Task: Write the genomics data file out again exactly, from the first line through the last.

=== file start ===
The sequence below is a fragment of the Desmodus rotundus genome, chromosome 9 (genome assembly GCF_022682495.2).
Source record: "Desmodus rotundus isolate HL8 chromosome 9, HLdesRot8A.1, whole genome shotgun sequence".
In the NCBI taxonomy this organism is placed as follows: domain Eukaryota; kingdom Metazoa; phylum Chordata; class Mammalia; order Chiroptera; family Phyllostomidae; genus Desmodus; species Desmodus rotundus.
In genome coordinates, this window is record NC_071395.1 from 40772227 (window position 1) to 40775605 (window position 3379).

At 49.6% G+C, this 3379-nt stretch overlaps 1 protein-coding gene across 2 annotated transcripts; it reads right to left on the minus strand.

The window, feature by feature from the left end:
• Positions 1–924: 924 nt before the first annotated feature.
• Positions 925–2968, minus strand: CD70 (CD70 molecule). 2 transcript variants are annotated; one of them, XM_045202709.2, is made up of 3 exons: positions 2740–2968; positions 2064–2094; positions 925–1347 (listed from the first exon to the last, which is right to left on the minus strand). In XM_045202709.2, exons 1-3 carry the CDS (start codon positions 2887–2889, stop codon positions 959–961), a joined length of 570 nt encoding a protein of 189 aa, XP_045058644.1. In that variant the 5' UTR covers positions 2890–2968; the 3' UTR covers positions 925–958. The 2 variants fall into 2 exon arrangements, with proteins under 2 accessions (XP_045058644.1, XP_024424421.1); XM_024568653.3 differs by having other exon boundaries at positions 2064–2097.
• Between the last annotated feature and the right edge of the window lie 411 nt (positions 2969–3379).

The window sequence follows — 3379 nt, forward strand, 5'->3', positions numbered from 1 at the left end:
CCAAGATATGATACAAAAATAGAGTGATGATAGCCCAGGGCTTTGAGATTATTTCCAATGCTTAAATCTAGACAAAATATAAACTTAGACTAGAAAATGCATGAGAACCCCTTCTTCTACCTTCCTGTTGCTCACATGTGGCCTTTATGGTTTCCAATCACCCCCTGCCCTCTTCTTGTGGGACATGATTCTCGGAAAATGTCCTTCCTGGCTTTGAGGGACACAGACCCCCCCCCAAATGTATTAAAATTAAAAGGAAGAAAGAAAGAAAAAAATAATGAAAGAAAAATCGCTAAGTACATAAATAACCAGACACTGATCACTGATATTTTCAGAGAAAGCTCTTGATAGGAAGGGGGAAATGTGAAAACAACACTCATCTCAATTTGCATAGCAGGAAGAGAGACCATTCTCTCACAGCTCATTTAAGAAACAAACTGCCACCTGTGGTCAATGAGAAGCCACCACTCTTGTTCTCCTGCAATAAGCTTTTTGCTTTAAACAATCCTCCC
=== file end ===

The sequence below is a fragment of the Desmodus rotundus genome, chromosome 9 (genome assembly GCF_022682495.2).
Source record: "Desmodus rotundus isolate HL8 chromosome 9, HLdesRot8A.1, whole genome shotgun sequence".
In the NCBI taxonomy this organism is placed as follows: domain Eukaryota; kingdom Metazoa; phylum Chordata; class Mammalia; order Chiroptera; family Phyllostomidae; genus Desmodus; species Desmodus rotundus.
In genome coordinates, this window is record NC_071395.1 from 40772227 (window position 1) to 40775605 (window position 3379).

At 49.6% G+C, this 3379-nt stretch overlaps 1 protein-coding gene across 2 annotated transcripts; it reads right to left on the minus strand.

The window, feature by feature from the left end:
• Positions 1–924: 924 nt before the first annotated feature.
• Positions 925–2968, minus strand: CD70 (CD70 molecule). 2 transcript variants are annotated; one of them, XM_045202709.2, is made up of 3 exons: positions 2740–2968; positions 2064–2094; positions 925–1347 (listed from the first exon to the last, which is right to left on the minus strand). In XM_045202709.2, exons 1-3 carry the CDS (start codon positions 2887–2889, stop codon positions 959–961), a joined length of 570 nt encoding a protein of 189 aa, XP_045058644.1. In that variant the 5' UTR covers positions 2890–2968; the 3' UTR covers positions 925–958. The 2 variants fall into 2 exon arrangements, with proteins under 2 accessions (XP_045058644.1, XP_024424421.1); XM_024568653.3 differs by having other exon boundaries at positions 2064–2097.
• Between the last annotated feature and the right edge of the window lie 411 nt (positions 2969–3379).

The window sequence follows — 3379 nt, forward strand, 5'->3', positions numbered from 1 at the left end:
CCAAGATATGATACAAAAATAGAGTGATGATAGCCCAGGGCTTTGAGATTATTTCCAATGCTTAAATCTAGACAAAATATAAACTTAGACTAGAAAATGCATGAGAACCCCTTCTTCTACCTTCCTGTTGCTCACATGTGGCCTTTATGGTTTCCAATCACCCCCTGCCCTCTTCTTGTGGGACATGATTCTCGGAAAATGTCCTTCCTGGCTTTGAGGGACACAGACCCCCCCCCAAATGTATTAAAATTAAAAGGAAGAAAGAAAGAAAAAAATAATGAAAGAAAAATCGCTAAGTACATAAATAACCAGACACTGATCACTGATATTTTCAGAGAAAGCTCTTGATAGGAAGGGGGAAATGTGAAAACAACACTCATCTCAATTTGCATAGCAGGAAGAGAGACCATTCTCTCACAGCTCATTTAAGAAACAAACTGCCACCTGTGGTCAATGAGAAGCCACCACTCTTGTTCTCCTGCAATAAGCTTTTTGCTTTAAACAATCCTCCC